In the southern American state of Arkansas and an entity known as Gulfside Casino Partnership has reportedly been given official permission to build and operate a new $254 million resort casino being envisioned for Pope County.
According to a Wednesday report from the Arkansas Times newspaper, the five-member Arkansas Racing Commission initially awarded the license to the Mississippi-based entity at the expense of the federally-recognized Cherokee Nation of Oklahoma last summer. The regulator has now purportedly endorsed this earlier judgement by a unanimous decision to grant Gulfside Casino Partnership the right to begin work on a project that it estimates could bring as many as 1,500 full-time jobs and up to $60 million in annual payroll to one of the poorest regions of ‘The Natural State’.
The newspaper reported that such a Pope County facility was made possible after voters narrowly passed an enabling statewide constitutional amendment in November of 2018 to legalize up to four casinos. This subsequently enabled Oaklawn Racing and Gaming in the city of Hot Springs as well as West Memphis’ Southland Park Gaming and Racing to be transformed into fully-fledged casinos while Oklahoma’s Quapaw Nation recently premiered the $350 million first phase of its Saracen Resort Casino in rural Jefferson County.
The Arkansas Times reported that the new casino operator is now said to be considering whether to follow the example of the federally-recognized Quapaw Nation in opening a temporary gambling facility on the site of its envisioned River Valley Casino Resort. Casey Castleberry, an attorney employed by Gulfside Casino Partnership, purportedly detailed that such a move would allow the operator to kick-start a business that it eventually hopes will bring in roughly $29 million in annual gaming tax revenues.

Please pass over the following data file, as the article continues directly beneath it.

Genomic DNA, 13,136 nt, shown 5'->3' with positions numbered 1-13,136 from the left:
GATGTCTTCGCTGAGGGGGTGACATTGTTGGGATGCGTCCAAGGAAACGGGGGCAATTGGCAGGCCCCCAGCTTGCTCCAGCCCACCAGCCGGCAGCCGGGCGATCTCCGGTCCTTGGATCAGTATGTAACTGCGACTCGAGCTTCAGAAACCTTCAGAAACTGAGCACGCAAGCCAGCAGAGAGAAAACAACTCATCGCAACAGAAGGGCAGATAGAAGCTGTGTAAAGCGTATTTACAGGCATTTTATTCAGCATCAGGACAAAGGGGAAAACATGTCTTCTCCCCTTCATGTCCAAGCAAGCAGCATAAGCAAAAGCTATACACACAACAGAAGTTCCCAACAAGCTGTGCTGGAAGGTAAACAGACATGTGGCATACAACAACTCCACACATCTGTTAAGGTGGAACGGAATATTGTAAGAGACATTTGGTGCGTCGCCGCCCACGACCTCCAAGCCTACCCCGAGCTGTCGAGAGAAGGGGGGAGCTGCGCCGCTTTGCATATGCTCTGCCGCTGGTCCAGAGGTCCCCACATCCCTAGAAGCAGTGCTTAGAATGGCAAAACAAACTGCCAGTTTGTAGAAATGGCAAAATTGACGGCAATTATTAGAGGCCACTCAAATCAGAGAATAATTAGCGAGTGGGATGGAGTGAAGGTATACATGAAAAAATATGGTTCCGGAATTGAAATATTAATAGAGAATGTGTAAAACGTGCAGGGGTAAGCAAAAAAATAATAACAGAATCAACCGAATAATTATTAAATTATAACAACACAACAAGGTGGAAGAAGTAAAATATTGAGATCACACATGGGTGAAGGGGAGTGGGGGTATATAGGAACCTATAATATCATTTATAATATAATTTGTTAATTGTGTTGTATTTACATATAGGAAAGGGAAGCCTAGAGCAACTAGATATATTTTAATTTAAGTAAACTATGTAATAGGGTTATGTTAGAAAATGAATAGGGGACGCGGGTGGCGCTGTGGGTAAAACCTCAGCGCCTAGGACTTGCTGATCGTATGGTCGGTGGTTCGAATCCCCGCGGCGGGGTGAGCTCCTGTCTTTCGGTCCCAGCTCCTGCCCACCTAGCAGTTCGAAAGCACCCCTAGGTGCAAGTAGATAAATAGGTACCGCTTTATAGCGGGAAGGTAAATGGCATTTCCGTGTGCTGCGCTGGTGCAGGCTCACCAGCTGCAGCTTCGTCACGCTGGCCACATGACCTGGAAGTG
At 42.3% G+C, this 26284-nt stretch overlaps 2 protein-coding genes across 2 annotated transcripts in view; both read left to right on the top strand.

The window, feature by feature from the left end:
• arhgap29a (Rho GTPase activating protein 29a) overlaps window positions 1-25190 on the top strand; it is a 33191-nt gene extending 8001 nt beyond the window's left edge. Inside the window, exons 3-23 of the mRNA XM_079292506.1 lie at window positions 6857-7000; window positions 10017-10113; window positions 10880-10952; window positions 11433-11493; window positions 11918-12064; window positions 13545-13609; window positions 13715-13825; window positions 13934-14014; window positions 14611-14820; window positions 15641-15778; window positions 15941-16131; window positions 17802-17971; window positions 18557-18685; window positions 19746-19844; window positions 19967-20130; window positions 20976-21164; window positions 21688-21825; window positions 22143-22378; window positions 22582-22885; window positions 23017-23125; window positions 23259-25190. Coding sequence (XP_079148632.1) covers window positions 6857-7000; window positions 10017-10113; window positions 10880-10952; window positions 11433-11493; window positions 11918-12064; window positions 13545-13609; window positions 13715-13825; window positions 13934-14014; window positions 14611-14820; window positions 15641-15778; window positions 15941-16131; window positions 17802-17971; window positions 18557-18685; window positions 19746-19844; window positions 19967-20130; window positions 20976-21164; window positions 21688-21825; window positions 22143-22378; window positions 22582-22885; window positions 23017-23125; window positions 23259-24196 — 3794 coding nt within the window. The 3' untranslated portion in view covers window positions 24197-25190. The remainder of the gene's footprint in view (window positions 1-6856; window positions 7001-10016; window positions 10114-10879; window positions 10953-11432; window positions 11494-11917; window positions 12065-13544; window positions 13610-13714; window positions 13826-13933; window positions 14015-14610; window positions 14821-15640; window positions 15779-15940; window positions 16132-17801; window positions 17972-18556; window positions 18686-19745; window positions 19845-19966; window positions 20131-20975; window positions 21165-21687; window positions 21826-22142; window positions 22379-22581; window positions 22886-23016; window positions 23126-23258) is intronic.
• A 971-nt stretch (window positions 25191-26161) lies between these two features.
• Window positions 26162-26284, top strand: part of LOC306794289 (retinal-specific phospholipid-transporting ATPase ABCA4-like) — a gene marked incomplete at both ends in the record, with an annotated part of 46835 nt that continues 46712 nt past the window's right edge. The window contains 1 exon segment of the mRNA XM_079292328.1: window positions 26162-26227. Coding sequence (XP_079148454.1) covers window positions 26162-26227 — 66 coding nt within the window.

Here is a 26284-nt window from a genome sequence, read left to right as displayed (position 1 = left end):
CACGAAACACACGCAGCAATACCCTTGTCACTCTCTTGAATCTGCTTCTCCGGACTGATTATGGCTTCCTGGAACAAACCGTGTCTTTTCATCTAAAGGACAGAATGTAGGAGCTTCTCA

Castleberry reportedly told the newspaper…
“We are moving forward with our plans to build our first-class River Valley Casino Resort, an entertainment and economic destination for Russellville, Pope County and the state.”
However, the Arkansas Times reported that the Cherokee Nation of Oklahoma is not happy with the decision and intends to launch legal proceedings against the award over claims that last year’s selection process had been biased. Dustin McDaniel serves as a legal representative for the tribe’s casino-operating Cherokee Nation Businesses enterprise and he purportedly pronounced that his client will be furthermore arguing that Gulfside Casino Partnership did not comply with the tenets of the state’s constitution by first obtaining approval for its planned resort casino from locally-elected officials.
Reportedly read a statement from McDaniel…
“Our administrative procedures act appeal will be filed soon and it will highlight the points addressed in the objections and orders entered. The Arkansas Racing Commission violated its own rules governing acceptance and scoring of license applications, disregarded the analysis of its outside consultant who said that [the Cherokee Nation of Oklahoma] was the superior applicant in every respect, unlawfully altered the scores rendered by its review panel and overlooked substantial evidence that Gulfside Casino Partnership and its owners intentionally withheld evidence of their past bankruptcies, criminal investigations and ineligibility for licensure in Mississippi.”
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